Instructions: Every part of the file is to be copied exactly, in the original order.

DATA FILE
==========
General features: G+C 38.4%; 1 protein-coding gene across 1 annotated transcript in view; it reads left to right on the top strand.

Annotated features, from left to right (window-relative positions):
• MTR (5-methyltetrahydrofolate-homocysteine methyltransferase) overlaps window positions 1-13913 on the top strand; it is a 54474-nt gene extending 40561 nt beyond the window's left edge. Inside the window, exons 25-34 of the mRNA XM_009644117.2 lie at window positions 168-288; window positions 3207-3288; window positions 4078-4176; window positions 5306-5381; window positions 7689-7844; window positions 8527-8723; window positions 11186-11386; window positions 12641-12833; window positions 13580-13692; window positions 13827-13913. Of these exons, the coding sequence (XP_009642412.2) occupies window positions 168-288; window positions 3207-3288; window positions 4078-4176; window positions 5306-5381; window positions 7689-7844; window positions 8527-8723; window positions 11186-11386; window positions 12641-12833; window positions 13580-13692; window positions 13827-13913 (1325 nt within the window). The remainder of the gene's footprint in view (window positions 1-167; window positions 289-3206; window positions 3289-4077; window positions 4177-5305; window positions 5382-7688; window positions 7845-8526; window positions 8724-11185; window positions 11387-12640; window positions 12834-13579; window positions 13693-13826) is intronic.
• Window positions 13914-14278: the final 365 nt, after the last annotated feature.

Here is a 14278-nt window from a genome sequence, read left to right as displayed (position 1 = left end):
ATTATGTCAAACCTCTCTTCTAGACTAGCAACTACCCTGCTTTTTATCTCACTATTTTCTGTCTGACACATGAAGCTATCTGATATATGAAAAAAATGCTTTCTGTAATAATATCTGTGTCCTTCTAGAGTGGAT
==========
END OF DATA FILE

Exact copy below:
General features: G+C 38.4%; 1 protein-coding gene across 1 annotated transcript in view; it reads left to right on the top strand.

Annotated features, from left to right (window-relative positions):
• MTR (5-methyltetrahydrofolate-homocysteine methyltransferase) overlaps window positions 1-13913 on the top strand; it is a 54474-nt gene extending 40561 nt beyond the window's left edge. Inside the window, exons 25-34 of the mRNA XM_009644117.2 lie at window positions 168-288; window positions 3207-3288; window positions 4078-4176; window positions 5306-5381; window positions 7689-7844; window positions 8527-8723; window positions 11186-11386; window positions 12641-12833; window positions 13580-13692; window positions 13827-13913. Of these exons, the coding sequence (XP_009642412.2) occupies window positions 168-288; window positions 3207-3288; window positions 4078-4176; window positions 5306-5381; window positions 7689-7844; window positions 8527-8723; window positions 11186-11386; window positions 12641-12833; window positions 13580-13692; window positions 13827-13913 (1325 nt within the window). The remainder of the gene's footprint in view (window positions 1-167; window positions 289-3206; window positions 3289-4077; window positions 4177-5305; window positions 5382-7688; window positions 7845-8526; window positions 8724-11185; window positions 11387-12640; window positions 12834-13579; window positions 13693-13826) is intronic.
• Window positions 13914-14278: the final 365 nt, after the last annotated feature.

Here is a 14278-nt window from a genome sequence, read left to right as displayed (position 1 = left end):
ATTATGTCAAACCTCTCTTCTAGACTAGCAACTACCCTGCTTTTTATCTCACTATTTTCTGTCTGACACATGAAGCTATCTGATATATGAAAAAAATGCTTTCTGTAATAATATCTGTGTCCTTCTAGAGTGGAT